By Barbara Pash
Maryland Medicaid could save $167 million over the next decade by taking a more market-oriented approach, according to a new report.
“Medicaid is one of the few pharmacy benefit programs that still relies heavily upon a fee-for-service approach,” said Mark Merritt, president and CEO of the Pharmaceutical Care Management Association (PCMA).
“By operating more like Medicare and commercial market plans, the Maryland Medicaid program could reduce pharmacy costs, increase the use of generics, and save $167 million over 10 years without cutting benefits,” according to Merritt.
PCMA, a trade group representing the country’s pharmacy benefits managers, commissioned the report to look at potential savings among states’ Medicaid fee-for-service users. The Lewin Group conducted the research, doing a state-by-state analysis from which the information about Maryland was extracted.
Fee-for-service and managed care are two pharmacy delivery models. Most states use a fee-for-service approach in which public officials play a role in determining how much to pay drugstores for each prescription filled (dispensing fees) and ingredient costs (the reimbursement for the cost of the actual drugs).
Unlike Medicaid fee-for-service programs, most health plans, including Medicare Part D, federal employee plans, Medicaid managed care plans and commercial-sector employer plans, use third-parties to improve generic utilization and to negotiate pharmacy payments directly with chain drugstores and the drug wholesalers who represent independent pharmacies.
According to the report, the average possible savings for all states was 15%, with a high of over 20% for some states and a low of 5% for others. Maryland Medicaid’s fee-for-service prescription costs could be reduced by 13%, the report said.
The report’s figure of $167 million in savings is just from state taxpayer dollars. It did not include federal matching funds for the prescription drug component. If the federal match is included, Maryland’s total savings would be $356 million over 10 years, according to the association.
In Maryland, 41% of Medicaid prescription costs now flow through the fee-for-service program. The report found savings could be generated in four key areas. They are:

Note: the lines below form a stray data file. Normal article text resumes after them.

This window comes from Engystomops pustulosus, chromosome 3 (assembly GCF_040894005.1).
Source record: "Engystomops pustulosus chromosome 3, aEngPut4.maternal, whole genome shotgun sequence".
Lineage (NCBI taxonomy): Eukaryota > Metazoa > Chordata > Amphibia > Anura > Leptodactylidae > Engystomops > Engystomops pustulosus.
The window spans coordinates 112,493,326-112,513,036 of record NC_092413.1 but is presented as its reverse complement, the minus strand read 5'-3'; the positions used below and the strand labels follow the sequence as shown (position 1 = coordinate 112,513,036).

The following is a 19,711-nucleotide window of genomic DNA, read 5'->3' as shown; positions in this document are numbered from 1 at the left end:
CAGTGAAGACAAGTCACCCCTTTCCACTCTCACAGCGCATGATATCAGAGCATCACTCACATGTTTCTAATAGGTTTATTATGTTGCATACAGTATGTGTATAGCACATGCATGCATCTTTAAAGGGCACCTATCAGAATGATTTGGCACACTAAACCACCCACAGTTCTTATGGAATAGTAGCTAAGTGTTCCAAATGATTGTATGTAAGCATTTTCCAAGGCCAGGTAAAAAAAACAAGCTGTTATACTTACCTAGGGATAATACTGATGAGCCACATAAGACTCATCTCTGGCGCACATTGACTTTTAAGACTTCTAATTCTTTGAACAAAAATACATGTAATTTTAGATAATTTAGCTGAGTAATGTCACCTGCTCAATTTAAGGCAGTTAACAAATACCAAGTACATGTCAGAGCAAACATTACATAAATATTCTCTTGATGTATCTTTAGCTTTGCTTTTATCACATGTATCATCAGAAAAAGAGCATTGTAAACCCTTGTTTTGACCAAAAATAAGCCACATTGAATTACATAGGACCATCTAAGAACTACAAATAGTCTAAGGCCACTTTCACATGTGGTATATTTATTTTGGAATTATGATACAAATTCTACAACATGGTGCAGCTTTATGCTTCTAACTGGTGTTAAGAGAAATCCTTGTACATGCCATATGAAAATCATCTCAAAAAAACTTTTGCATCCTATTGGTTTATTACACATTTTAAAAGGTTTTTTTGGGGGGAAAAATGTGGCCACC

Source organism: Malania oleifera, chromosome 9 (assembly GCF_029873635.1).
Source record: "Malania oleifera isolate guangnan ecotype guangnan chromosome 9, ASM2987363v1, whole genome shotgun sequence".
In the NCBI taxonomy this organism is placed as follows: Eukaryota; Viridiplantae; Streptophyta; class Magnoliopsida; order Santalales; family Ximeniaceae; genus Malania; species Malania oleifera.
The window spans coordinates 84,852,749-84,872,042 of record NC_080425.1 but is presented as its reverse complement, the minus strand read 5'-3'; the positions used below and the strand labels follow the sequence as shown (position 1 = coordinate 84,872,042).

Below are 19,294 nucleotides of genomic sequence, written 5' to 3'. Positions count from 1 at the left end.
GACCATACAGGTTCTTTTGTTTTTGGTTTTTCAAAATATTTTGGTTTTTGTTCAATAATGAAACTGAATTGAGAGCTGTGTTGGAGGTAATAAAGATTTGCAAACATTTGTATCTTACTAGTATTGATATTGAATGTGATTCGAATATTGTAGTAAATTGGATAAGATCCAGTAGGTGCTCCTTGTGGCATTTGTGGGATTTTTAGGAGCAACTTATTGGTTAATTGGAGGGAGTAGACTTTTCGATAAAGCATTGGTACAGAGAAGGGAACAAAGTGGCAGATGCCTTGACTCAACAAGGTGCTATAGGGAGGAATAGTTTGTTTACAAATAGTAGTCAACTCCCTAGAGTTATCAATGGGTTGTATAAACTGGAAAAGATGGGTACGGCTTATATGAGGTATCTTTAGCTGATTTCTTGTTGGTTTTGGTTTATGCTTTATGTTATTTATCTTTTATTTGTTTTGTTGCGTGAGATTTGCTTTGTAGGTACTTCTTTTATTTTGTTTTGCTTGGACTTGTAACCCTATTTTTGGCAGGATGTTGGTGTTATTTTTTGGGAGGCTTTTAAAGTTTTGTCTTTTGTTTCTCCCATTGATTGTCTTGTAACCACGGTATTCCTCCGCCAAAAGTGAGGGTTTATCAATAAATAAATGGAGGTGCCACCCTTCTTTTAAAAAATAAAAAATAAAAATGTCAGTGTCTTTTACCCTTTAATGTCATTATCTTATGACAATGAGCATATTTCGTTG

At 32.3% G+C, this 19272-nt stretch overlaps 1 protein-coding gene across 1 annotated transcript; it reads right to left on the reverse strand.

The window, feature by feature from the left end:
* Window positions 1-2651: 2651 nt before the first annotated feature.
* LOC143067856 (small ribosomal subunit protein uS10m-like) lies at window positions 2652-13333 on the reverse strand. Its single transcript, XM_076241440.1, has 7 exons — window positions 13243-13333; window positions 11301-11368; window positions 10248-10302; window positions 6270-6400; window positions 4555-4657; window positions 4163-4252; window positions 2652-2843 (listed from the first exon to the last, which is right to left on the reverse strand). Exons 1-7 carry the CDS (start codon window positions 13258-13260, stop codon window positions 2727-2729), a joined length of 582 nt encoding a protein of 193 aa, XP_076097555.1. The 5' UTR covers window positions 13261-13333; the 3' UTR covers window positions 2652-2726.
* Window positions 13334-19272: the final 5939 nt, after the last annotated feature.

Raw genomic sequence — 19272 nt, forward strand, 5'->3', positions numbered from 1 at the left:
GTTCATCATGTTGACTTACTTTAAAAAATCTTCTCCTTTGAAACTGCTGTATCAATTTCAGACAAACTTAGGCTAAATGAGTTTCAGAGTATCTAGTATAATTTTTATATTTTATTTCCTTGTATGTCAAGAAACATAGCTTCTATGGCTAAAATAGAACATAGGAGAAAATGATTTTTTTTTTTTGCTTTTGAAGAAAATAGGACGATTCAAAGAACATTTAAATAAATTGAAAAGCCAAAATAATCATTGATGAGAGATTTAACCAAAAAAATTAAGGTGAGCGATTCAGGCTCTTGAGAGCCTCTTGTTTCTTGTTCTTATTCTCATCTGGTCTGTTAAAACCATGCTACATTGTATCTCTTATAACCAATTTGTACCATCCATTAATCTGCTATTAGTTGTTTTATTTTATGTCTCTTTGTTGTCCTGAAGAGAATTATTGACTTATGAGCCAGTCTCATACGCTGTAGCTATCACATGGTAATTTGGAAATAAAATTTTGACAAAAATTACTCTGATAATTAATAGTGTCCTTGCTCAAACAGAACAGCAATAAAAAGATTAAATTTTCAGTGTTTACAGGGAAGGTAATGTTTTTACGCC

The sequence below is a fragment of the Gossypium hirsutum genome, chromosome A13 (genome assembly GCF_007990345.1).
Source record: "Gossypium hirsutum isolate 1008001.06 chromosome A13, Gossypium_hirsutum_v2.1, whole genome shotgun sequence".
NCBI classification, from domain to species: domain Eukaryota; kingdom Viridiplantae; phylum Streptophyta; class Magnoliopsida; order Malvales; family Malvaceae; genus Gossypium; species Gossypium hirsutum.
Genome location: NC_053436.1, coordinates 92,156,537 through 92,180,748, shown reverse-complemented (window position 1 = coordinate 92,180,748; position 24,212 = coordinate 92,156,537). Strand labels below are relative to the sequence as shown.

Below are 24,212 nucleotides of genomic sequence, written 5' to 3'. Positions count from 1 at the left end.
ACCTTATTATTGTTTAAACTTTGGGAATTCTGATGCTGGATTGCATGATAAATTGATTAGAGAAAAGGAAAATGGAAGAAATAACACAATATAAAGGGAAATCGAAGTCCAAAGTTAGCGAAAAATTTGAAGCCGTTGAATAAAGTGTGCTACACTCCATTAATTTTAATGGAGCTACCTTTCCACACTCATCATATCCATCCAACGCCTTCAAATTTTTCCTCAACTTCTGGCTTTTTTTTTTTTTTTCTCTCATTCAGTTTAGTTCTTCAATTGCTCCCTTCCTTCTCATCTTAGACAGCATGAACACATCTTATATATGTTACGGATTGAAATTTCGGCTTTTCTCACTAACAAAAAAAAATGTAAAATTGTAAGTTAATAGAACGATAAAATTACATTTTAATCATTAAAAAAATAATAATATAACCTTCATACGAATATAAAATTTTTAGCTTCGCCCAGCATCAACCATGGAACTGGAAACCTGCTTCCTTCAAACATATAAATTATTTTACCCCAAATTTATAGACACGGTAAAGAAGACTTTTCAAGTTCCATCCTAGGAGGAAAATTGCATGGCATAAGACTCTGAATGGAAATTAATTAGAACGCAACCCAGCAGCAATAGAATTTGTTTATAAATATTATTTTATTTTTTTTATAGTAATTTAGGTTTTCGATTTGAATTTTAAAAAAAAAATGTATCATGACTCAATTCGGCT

- Generic drug dispensing. Just 62% of prescriptions dispensed by Maryland Medicaid’s fee-for-service in early 2010 were generic, while about 80% in Medicaid managed care plans were generic.
- Dispensing fees. Maryland Medicaid pays an average dispensing fee of $3.31 per prescription to retail pharmacies, while the average dispensing fee paid by Medicare Part D, Medicaid managed care organizations and other health plans is $2 per prescription.
- Ingredient costs. Retail pharmacies are currently reimbursed at a higher average rate than Medicare Part D or the commercial sector.
- Drug utilization. The number of prescriptions dispensed per person in fee-for-service is typically higher than in Medicaid managed care plans because of less effective controls, fraud, waste and other factors.
John Folkemer, deputy secretary for health care financing at the state Department of Health and Mental Hygiene, said that 900,000 Marylanders are on Medicaid. About 80% are in managed care organizations, and the remaining 20% in fee-for-service plans.
He said the state has commissioned an in-depth analysis of its Medicaid program that is due after the new year. The analysis is looking at three areas of Maryland Medicaid: claims processing, eligibility, and utilization review, including prescription use.
“We are eager to see what specific recommendations the analysis comes out with,” said Folkemer, who was not familiar with the PCMA report and declined to comment on it specifically.
Neil Bergsman, director of the Maryland Budget and Tax Policy Institute, said that it is important to make health care spending efficient and effective.
“I have no doubt there are inefficiencies in expenditures being made in the area of pharmaceuticals and other kinds of services as well,” Bergsman said.
Medicaid is a $6 billion annual program in Maryland, and a $167 million savings over 10 years seems like “a modest amount” to Bergsman.
Still, given the state’s looming $1.2 billion budget gap, “every little bit helps,” he said.